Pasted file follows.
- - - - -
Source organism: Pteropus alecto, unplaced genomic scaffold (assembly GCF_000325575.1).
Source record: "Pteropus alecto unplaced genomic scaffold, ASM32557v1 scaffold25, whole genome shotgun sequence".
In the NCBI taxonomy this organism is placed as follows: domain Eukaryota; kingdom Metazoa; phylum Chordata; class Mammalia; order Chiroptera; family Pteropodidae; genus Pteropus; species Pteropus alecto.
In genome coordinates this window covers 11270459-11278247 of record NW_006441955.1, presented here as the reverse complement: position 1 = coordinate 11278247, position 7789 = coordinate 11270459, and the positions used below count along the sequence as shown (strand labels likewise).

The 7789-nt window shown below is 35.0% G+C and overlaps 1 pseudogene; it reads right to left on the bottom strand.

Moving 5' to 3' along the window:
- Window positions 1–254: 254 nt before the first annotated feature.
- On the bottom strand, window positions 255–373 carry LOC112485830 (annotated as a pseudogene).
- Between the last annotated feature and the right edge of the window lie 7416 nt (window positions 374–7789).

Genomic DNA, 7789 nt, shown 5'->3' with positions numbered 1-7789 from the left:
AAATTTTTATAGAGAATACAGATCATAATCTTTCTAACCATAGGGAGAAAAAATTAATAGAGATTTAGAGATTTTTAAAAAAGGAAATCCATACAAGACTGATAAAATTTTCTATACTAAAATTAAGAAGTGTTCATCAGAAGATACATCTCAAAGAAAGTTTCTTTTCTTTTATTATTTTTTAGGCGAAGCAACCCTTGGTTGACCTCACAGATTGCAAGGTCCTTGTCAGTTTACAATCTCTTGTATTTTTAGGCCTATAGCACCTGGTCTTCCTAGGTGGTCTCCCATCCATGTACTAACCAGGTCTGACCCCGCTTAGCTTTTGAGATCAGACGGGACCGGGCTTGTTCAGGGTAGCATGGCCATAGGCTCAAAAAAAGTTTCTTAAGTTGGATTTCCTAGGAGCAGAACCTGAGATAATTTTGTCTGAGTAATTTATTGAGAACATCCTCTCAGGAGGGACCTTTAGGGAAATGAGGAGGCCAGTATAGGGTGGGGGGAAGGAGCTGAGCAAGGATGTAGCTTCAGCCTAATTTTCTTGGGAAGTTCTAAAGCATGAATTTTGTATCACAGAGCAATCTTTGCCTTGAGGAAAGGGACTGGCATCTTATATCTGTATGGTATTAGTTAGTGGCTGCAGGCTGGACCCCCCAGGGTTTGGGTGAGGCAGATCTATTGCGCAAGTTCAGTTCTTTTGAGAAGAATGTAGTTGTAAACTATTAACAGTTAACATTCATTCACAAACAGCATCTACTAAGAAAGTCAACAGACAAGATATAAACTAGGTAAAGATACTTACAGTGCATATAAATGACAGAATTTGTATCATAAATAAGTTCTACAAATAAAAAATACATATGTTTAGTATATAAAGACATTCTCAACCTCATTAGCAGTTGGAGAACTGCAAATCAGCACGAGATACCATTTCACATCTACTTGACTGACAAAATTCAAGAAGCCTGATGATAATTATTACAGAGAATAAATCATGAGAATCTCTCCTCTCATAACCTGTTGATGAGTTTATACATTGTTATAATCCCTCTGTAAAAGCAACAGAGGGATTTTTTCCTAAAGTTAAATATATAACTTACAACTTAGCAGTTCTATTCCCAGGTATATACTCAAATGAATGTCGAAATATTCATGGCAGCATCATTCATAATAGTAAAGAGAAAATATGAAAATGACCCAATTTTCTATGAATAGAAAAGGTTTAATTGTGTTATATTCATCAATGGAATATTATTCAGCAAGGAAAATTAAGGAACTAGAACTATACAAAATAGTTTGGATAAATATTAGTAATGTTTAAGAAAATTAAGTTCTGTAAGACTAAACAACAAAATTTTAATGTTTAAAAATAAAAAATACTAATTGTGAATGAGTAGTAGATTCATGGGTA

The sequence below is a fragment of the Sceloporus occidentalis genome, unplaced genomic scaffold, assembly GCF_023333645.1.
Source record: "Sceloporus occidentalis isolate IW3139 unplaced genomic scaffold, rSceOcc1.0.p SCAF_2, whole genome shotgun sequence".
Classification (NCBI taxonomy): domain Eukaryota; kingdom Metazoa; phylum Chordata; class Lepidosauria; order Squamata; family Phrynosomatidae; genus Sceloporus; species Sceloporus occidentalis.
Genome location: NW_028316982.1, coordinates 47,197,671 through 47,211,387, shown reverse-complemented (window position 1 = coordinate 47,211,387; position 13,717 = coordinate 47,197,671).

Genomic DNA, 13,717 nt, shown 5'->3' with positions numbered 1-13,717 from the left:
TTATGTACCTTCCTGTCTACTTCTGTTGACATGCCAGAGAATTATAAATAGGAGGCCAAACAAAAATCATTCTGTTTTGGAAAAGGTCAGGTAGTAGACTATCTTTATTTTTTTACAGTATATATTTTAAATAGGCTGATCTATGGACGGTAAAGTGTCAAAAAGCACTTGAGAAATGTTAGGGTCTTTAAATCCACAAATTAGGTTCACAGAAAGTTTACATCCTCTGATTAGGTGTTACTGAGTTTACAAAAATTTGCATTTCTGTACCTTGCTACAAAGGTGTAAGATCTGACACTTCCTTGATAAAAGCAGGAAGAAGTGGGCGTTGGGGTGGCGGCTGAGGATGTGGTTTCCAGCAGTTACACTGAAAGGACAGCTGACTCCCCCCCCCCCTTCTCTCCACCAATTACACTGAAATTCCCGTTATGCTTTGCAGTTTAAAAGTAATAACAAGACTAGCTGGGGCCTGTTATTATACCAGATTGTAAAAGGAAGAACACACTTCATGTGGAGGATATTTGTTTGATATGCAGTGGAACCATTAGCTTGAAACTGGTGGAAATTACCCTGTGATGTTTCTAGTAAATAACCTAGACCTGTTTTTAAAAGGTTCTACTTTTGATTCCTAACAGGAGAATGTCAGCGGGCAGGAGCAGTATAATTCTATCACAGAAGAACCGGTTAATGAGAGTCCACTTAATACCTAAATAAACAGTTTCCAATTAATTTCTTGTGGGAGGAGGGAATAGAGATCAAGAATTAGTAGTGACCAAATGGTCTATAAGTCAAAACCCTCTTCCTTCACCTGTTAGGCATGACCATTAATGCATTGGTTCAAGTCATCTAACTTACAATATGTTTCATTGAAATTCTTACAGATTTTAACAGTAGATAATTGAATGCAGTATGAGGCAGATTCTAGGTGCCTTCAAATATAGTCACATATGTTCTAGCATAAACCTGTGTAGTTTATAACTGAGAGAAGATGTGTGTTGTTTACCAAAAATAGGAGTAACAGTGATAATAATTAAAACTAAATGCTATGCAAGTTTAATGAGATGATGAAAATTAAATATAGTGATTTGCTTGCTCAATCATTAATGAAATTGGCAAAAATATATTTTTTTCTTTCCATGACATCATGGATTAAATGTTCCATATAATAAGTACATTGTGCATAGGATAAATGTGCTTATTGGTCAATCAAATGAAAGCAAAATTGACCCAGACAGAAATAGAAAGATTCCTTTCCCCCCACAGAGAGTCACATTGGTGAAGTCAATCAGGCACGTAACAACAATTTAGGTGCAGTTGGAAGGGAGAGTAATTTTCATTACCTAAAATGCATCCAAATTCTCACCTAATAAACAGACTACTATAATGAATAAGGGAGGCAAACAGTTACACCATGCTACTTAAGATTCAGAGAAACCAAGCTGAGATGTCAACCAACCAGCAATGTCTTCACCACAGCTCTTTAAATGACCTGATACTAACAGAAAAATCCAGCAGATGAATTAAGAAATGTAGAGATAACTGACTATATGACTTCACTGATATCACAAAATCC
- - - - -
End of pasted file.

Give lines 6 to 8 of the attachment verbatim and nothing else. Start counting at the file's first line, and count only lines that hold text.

Moving 5' to 3' along the window:
- Window positions 1–254: 254 nt before the first annotated feature.
- On the bottom strand, window positions 255–373 carry LOC112485830 (annotated as a pseudogene).